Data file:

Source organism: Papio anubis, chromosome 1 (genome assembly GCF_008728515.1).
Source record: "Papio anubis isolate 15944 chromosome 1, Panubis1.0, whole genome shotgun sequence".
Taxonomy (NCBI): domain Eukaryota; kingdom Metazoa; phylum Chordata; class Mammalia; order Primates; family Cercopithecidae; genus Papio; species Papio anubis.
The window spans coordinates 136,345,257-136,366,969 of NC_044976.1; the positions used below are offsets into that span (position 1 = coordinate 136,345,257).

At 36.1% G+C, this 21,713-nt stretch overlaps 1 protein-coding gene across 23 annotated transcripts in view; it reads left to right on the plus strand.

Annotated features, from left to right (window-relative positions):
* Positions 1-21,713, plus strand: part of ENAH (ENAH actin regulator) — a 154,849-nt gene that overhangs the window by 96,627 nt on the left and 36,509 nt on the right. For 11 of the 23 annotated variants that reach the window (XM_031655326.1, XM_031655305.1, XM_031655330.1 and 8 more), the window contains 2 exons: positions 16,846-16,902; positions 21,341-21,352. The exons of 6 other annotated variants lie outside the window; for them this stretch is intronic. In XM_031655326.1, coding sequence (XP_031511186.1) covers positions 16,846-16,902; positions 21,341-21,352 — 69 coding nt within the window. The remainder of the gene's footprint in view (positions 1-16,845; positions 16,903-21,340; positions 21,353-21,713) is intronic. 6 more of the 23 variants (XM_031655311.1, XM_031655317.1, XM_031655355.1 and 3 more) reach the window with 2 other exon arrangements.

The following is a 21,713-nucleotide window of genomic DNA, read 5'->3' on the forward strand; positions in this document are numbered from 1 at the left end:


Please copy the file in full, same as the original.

Source organism: Papio anubis, chromosome 1 (genome assembly GCF_008728515.1).
Source record: "Papio anubis isolate 15944 chromosome 1, Panubis1.0, whole genome shotgun sequence".
Taxonomy (NCBI): domain Eukaryota; kingdom Metazoa; phylum Chordata; class Mammalia; order Primates; family Cercopithecidae; genus Papio; species Papio anubis.
The window spans coordinates 136,345,257-136,366,969 of NC_044976.1; the positions used below are offsets into that span (position 1 = coordinate 136,345,257).

At 36.1% G+C, this 21,713-nt stretch overlaps 1 protein-coding gene across 23 annotated transcripts in view; it reads left to right on the plus strand.

Annotated features, from left to right (window-relative positions):
* Positions 1-21,713, plus strand: part of ENAH (ENAH actin regulator) — a 154,849-nt gene that overhangs the window by 96,627 nt on the left and 36,509 nt on the right. For 11 of the 23 annotated variants that reach the window (XM_031655326.1, XM_031655305.1, XM_031655330.1 and 8 more), the window contains 2 exons: positions 16,846-16,902; positions 21,341-21,352. The exons of 6 other annotated variants lie outside the window; for them this stretch is intronic. In XM_031655326.1, coding sequence (XP_031511186.1) covers positions 16,846-16,902; positions 21,341-21,352 — 69 coding nt within the window. The remainder of the gene's footprint in view (positions 1-16,845; positions 16,903-21,340; positions 21,353-21,713) is intronic. 6 more of the 23 variants (XM_031655311.1, XM_031655317.1, XM_031655355.1 and 3 more) reach the window with 2 other exon arrangements.

The following is a 21,713-nucleotide window of genomic DNA, read 5'->3' on the forward strand; positions in this document are numbered from 1 at the left end: